Short on spends, but keen to sample some of this year’s hotly anticipated MIF programme? Look no further than Emma Nuttall’s guide to the best discounts and free events…
Well-known for showcasing this massive northern town as the vibrant centre of innovation and creativity it is, Manchester International Festival (MIF) is soon to return in just over two weeks (2-19 July). Pressure is on MIF Founding Director Alex Poots (this will be his last festival before taking over NY’s Culture Shed), plus special Artistic Advisor and freelance curator/critic Hans-Ulrich Obrist to deliver a spectacle — and the line-up so far doesn’t disappoint. Big guns Bjork, FKA Twigs, Charlotte Rampling and serial-MIF performer Damon Albarn promise world premières of radical and experimental live music, theatre and interdisciplinary art.
“MIF has made greater steps towards inclusion, with major and widespread discounts, plus making one third of their programme totally free”
However, with soaring ticket prices that sell out well before most of us have had chance to save up, it can be a challenge to gain access to any of the MIF experience at all — something which only adds to the festival’s exclusive allure. For an international arts festival dependent on securing funding, this could be seen as problematic and potentially harmful to the long game in maintaining Manchester’s cultural prowess — which is not dependent on the high calibre of performers being brought in on a biannual basis, but upon the development of a culturally fertile community that fosters its next generation of artists.
Thankfully, MIF has begun to tackle these issues and this year has made greater steps towards inclusion, with major and widespread discounts, plus making one third of their programme totally free. Here’s our guide to the best on offer…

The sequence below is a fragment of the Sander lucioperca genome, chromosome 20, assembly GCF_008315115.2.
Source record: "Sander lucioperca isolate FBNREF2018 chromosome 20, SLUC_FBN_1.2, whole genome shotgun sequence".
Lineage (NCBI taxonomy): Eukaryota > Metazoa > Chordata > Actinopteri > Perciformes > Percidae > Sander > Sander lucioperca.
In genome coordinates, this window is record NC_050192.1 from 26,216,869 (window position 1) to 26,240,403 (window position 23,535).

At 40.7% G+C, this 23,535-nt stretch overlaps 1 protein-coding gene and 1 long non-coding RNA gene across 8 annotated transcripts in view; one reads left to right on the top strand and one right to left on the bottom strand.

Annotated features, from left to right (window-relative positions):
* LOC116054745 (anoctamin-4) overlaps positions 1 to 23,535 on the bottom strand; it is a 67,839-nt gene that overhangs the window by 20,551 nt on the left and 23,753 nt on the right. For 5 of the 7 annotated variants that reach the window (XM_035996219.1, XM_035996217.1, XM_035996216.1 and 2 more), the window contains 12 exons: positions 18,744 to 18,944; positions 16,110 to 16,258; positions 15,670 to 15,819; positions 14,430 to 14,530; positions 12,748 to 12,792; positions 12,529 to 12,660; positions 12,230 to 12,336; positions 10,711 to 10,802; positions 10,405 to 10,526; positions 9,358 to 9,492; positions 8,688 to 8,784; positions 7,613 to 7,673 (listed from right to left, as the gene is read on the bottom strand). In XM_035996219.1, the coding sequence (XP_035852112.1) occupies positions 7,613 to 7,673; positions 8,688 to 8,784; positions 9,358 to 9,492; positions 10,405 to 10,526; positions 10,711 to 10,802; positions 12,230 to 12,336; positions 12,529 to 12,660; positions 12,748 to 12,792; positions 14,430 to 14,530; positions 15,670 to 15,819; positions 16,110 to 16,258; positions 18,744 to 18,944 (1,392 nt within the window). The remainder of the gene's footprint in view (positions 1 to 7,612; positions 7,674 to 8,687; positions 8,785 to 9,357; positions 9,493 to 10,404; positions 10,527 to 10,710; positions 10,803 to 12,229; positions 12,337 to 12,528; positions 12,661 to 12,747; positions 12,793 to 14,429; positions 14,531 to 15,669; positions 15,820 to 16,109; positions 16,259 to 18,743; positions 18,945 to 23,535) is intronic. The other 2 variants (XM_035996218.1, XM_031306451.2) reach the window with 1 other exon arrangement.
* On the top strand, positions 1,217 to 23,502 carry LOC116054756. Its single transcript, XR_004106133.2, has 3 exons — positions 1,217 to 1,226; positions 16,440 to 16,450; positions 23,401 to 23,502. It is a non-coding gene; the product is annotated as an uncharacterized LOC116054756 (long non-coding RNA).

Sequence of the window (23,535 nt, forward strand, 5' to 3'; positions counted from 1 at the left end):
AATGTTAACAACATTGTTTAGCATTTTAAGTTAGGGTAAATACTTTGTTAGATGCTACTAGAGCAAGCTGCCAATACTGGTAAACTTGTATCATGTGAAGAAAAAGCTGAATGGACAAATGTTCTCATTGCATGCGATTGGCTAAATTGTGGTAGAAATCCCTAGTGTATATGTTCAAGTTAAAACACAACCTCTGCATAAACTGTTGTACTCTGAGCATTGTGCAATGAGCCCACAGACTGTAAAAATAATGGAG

1. Take advantage of being a Mancunian
Live in Greater Manchester? Then you may be entitled to a decent 10% off tickets: events across the festival are available at £12 to residents on or below the national living wage. All you have to do is insert your postcode when booking online. The scheme was introduced in 2013 and has doubled this year from 5% to 10%. Greater discounts to seniors, children, full-time students and job-seekers have also been implemented.
2. Let one of the UK’s most exciting artists take you behind the scenes
Ed Atkins is known as one of the pioneers of contemporary art founded in digitized life (see our view on his work here). His portfolio shows extensive use of cutting-edge technologies and so you can expect nothing less from his MIF exhibition, Performance Capture.
Laid out in stages across three rooms at Manchester Art Gallery, in Room One, performance artists chosen by MIF are invited to start the process of generating their own computer image or avatar. Each performer’s image is captured and sent through to Room Two. This is where the magic happens: the image is digitally re-modelled, cut, and a soundtrack is created. In Room Three, the manipulated image appears and is managed on screen in a perpetual cinema. Each step of the process will be open to visitors; expect a major exploration of performance, identity, and representation.
3. Performance and people watching at the festival hub
The twinkling ‘Festival Square’ is always one of the most anticipated venues on the MIF programme. It plays host to the Pavillion Theatre, The Glass House, the MIF Box Office, various pop-up hubs for food plus a constant stream of live entertainment. Visitors and performers can hang out all day to enjoy the club nights, innovative comedy, guided walks and exclusive tours available.
Music on offer ranges from brass bands to world music, acoustic sets, folk bands, kora players, to gospel choirs and even a solo harpist. There is also a selection of handpicked DJs playing in the Pavilion each night; everything from chill-out, fierce funk, to ‘80s classics and the newest in new disco can be expected. Local names include Dave Haslam, Will Tramp, Mary Anne Hobbs and Chris Massey.
Look out, too, for BBC at MIF, a pop-up studio by the bar during the first week of the festival – you’ll be able to catch live broadcasts, interviews and other ‘goings on’ from around the rest of the festival.